As noted above, the signal wires are preferably 40 AWG copper (0.0026″ diameter), surrounded by a dielectric wall thickness of 0.006″, providing an overall wire outside diameter of 0.015″. The ground does not carry high-frequency signals, so does not require a certain dielectric thickness; only minimal insulation to prevent ohmic contact with other conductors is required. Accordingly, the ground is 32 AWG copper (0.008″ diameter), with a 0.0045 nominal insulation thickness, providing an outside diameter of 0.017″.
In alternative embodiments, the ground wires may be smaller or larger than in the preferred embodiment, but it is preferred to have the ground significantly larger than the signal wires to provide adequate conductivity. The use of two grounds per ribbon, on the edges of each ribbon is believed to provide more consistent capacitance in the ribbonized sections, and to reduce any edge effects that might occur if a signal wire were positioned at the edge.
However, it is not essential to have exactly two grounds per ribbon, nor that all grounds be at the edges of the ribbons. In alternative embodiments, grounds may be interspersed among the signal wires. Where a higher capacitance is desired, and cable weight and diameter are less critical, the number of grounds may equal or exceed the number of signal wires, such as provided by alternating grounds and signal wires. The capacitance may be tuned for each application by employing a selected number of ground wires that are demonstrated theoretically or experimentally to provide the desired capacitance (or impedance). The number of wires may also be expressed as a proportion of the numbers of ground wires to the number of signal wires. In other alternative embodiments, the non-ground wires may be shielded as conventional coaxial cable.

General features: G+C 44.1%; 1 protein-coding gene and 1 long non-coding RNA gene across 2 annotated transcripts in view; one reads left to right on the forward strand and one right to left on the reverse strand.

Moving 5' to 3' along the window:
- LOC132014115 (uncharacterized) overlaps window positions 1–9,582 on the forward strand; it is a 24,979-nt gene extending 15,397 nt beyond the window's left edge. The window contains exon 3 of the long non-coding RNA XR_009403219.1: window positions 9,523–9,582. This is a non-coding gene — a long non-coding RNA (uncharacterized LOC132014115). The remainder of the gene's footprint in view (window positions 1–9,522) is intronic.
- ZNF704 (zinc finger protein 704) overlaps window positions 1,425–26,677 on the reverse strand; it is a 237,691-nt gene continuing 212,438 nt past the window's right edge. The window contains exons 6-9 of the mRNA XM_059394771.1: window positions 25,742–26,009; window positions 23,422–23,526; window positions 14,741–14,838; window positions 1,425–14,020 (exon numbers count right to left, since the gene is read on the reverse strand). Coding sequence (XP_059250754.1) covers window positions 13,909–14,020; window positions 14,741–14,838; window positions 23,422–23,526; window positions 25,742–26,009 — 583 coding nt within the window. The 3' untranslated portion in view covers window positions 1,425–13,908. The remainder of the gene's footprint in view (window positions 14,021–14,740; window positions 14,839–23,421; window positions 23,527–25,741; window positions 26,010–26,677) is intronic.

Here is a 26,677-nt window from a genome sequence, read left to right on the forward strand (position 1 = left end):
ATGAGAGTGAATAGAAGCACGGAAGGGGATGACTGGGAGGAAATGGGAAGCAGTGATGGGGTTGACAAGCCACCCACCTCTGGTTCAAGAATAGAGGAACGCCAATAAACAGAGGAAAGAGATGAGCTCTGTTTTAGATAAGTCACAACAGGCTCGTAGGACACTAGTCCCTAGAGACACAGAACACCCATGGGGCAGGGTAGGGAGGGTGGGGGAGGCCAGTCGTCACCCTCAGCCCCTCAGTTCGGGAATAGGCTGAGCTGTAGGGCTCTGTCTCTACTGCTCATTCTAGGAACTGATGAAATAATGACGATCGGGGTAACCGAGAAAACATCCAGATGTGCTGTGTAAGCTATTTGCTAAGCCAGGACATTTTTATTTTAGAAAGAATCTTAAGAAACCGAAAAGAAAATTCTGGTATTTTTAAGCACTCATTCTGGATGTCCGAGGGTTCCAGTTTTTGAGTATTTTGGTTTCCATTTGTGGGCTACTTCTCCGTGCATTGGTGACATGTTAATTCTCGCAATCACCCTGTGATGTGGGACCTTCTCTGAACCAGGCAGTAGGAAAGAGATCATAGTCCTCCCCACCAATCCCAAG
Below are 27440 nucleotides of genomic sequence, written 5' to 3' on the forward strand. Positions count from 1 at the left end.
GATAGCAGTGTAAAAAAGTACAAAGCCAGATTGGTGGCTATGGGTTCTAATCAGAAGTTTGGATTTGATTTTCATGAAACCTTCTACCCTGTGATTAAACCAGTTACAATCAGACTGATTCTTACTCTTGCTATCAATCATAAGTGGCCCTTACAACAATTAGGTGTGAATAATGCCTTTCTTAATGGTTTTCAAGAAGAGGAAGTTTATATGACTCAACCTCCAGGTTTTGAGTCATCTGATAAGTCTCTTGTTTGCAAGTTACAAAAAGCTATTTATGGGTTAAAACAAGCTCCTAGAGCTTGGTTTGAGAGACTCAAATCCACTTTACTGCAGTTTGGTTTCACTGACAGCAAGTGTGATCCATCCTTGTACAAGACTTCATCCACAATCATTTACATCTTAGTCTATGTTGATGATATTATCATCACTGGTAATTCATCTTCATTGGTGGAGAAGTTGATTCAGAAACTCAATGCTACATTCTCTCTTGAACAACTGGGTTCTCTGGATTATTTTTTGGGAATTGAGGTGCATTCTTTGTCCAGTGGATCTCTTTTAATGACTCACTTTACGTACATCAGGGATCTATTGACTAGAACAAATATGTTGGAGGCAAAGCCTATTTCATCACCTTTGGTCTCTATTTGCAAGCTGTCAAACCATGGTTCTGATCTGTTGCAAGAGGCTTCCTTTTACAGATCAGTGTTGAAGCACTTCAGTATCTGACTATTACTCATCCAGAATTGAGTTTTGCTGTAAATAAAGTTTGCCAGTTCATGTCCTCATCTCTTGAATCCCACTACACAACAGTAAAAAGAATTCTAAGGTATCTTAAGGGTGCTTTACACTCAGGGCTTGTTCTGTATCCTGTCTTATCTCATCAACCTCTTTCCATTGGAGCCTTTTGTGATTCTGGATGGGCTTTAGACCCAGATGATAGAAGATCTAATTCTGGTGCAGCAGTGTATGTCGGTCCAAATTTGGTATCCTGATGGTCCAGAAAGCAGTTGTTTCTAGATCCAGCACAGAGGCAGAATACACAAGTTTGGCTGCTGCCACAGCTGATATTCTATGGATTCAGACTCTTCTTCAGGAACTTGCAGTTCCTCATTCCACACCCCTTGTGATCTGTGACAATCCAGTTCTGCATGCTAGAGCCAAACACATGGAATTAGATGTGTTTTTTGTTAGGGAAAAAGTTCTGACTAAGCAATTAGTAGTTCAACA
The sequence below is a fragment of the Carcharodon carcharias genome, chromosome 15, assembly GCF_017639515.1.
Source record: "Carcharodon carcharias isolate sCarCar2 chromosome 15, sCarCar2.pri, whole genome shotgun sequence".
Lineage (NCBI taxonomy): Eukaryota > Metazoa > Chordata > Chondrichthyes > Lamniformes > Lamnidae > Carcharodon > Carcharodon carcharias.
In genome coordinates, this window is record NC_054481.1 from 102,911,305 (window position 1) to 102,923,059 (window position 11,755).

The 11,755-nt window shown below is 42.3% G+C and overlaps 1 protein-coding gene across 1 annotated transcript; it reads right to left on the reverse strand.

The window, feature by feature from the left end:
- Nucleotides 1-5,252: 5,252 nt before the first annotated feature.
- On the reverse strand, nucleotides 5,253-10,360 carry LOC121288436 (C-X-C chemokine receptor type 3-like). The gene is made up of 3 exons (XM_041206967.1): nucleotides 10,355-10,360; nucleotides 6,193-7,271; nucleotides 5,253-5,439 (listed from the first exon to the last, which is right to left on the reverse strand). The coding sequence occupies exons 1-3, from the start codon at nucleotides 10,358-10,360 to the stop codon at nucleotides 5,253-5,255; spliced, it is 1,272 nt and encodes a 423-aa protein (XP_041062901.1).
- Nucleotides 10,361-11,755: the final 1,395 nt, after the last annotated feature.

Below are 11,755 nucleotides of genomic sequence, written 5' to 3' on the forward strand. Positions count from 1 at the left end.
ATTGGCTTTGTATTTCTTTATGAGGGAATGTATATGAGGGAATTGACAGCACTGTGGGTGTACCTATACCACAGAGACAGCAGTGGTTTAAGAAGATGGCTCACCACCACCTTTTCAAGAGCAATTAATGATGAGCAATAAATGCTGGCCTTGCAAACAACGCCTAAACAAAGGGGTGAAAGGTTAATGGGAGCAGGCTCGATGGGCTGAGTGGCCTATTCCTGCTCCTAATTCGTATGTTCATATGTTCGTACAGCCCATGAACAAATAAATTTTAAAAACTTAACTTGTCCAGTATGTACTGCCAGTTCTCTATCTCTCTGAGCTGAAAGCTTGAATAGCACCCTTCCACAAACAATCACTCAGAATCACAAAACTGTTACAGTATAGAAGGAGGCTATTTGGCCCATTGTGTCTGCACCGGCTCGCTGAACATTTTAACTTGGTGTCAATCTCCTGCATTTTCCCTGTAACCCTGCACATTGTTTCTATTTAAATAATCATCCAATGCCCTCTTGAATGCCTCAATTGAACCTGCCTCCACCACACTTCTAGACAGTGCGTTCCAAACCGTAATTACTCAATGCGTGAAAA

To provide more ground wires, grounds may be interspersed every nth position along a ribbon, such as to provide ground wires alternating with sets of multiple signal wires (e.g. Ground, Signal, Signal, Ground, Signal, Signal, Ground, Signal, Signal, Ground.) In further alternative embodiment, the grounds need not be included on the same ribbons as the signal wires, but may be separate wires, or connected in their own ribbon. In any event, the grounds are loose with respect to each other and to the signal wires in the intermediate portion, so that they enjoy the benefits of randomization discussed above.
It is believed that the use in the prior art of relatively high impedance conductors for both signals and grounds limits the performance of the cable in ultrasound applications. Specifically, the high impedance of the conductors used as ground returns for the signal have a high impedance, which results in a “signal divider” effect which induces noise on nearby conductors. Traditional coax shields used in ultrasound applications contain more metal (which means lower resistance and impedance.) Also, adjacent signal lines in coaxially shielded versions are separated by two shields (the ones around each signal conductor).
The use of larger grounds provides lower impedance performance, without the bulk, cost and weight of these traditional approaches. The combination with the loose shield, and the tendency to randomly associate with different conductors along the length of the intermediate portion further, ensures that signal conductors are comparably influenced by ground wires that are adjacent for only limited portions of the cable length.
While the above is discussed in terms of preferred and alternative embodiments, the invention is not intended to be so limited. For instance, instead of loose wires entirely independent of each other in the intermediate portion, the wires may be arranged in groups that are loose with respect to other groups. These groups may include parallel pairs (as if a 2-wire ribbon), twisted pairs, triples, and other configurations.